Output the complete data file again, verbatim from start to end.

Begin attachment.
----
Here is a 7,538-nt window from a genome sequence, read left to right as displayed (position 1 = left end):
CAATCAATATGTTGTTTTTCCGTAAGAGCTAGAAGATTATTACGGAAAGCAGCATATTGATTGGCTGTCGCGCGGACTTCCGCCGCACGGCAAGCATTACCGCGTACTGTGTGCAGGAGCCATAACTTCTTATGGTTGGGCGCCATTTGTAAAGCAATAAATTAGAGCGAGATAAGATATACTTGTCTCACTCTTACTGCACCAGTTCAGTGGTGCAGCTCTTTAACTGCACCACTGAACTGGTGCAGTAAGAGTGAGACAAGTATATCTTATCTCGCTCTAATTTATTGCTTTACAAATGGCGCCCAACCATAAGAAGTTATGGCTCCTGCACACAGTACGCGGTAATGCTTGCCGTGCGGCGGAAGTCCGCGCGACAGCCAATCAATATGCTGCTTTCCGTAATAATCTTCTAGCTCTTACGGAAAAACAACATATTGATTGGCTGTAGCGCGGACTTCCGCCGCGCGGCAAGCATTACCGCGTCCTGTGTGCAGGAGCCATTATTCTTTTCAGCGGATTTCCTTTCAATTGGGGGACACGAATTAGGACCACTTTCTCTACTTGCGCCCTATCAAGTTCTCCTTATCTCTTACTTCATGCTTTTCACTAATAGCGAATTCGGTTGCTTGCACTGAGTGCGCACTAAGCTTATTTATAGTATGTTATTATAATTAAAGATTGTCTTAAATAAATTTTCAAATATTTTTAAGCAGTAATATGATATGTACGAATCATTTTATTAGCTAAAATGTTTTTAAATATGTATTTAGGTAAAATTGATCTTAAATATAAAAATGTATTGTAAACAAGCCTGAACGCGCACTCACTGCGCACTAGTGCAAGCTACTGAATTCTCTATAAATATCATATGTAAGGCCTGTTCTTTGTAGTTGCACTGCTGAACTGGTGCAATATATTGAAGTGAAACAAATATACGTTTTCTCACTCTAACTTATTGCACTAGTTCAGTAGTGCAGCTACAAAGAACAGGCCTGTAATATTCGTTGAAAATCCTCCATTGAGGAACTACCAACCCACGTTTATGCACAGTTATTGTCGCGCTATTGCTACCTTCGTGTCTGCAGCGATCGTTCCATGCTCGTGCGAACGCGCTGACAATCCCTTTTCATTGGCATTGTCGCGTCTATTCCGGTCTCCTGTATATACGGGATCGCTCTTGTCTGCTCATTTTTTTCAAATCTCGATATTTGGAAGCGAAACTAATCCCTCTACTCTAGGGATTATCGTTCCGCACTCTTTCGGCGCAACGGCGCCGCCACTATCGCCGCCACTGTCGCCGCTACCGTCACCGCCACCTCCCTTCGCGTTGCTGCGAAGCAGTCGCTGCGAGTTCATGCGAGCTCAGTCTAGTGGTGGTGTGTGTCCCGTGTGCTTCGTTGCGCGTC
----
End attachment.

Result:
Here is a 7,538-nt window from a genome sequence, read left to right as displayed (position 1 = left end):
CAATCAATATGTTGTTTTTCCGTAAGAGCTAGAAGATTATTACGGAAAGCAGCATATTGATTGGCTGTCGCGCGGACTTCCGCCGCACGGCAAGCATTACCGCGTACTGTGTGCAGGAGCCATAACTTCTTATGGTTGGGCGCCATTTGTAAAGCAATAAATTAGAGCGAGATAAGATATACTTGTCTCACTCTTACTGCACCAGTTCAGTGGTGCAGCTCTTTAACTGCACCACTGAACTGGTGCAGTAAGAGTGAGACAAGTATATCTTATCTCGCTCTAATTTATTGCTTTACAAATGGCGCCCAACCATAAGAAGTTATGGCTCCTGCACACAGTACGCGGTAATGCTTGCCGTGCGGCGGAAGTCCGCGCGACAGCCAATCAATATGCTGCTTTCCGTAATAATCTTCTAGCTCTTACGGAAAAACAACATATTGATTGGCTGTAGCGCGGACTTCCGCCGCGCGGCAAGCATTACCGCGTCCTGTGTGCAGGAGCCATTATTCTTTTCAGCGGATTTCCTTTCAATTGGGGGACACGAATTAGGACCACTTTCTCTACTTGCGCCCTATCAAGTTCTCCTTATCTCTTACTTCATGCTTTTCACTAATAGCGAATTCGGTTGCTTGCACTGAGTGCGCACTAAGCTTATTTATAGTATGTTATTATAATTAAAGATTGTCTTAAATAAATTTTCAAATATTTTTAAGCAGTAATATGATATGTACGAATCATTTTATTAGCTAAAATGTTTTTAAATATGTATTTAGGTAAAATTGATCTTAAATATAAAAATGTATTGTAAACAAGCCTGAACGCGCACTCACTGCGCACTAGTGCAAGCTACTGAATTCTCTATAAATATCATATGTAAGGCCTGTTCTTTGTAGTTGCACTGCTGAACTGGTGCAATATATTGAAGTGAAACAAATATACGTTTTCTCACTCTAACTTATTGCACTAGTTCAGTAGTGCAGCTACAAAGAACAGGCCTGTAATATTCGTTGAAAATCCTCCATTGAGGAACTACCAACCCACGTTTATGCACAGTTATTGTCGCGCTATTGCTACCTTCGTGTCTGCAGCGATCGTTCCATGCTCGTGCGAACGCGCTGACAATCCCTTTTCATTGGCATTGTCGCGTCTATTCCGGTCTCCTGTATATACGGGATCGCTCTTGTCTGCTCATTTTTTTCAAATCTCGATATTTGGAAGCGAAACTAATCCCTCTACTCTAGGGATTATCGTTCCGCACTCTTTCGGCGCAACGGCGCCGCCACTATCGCCGCCACTGTCGCCGCTACCGTCACCGCCACCTCCCTTCGCGTTGCTGCGAAGCAGTCGCTGCGAGTTCATGCGAGCTCAGTCTAGTGGTGGTGTGTGTCCCGTGTGCTTCGTTGCGCGTC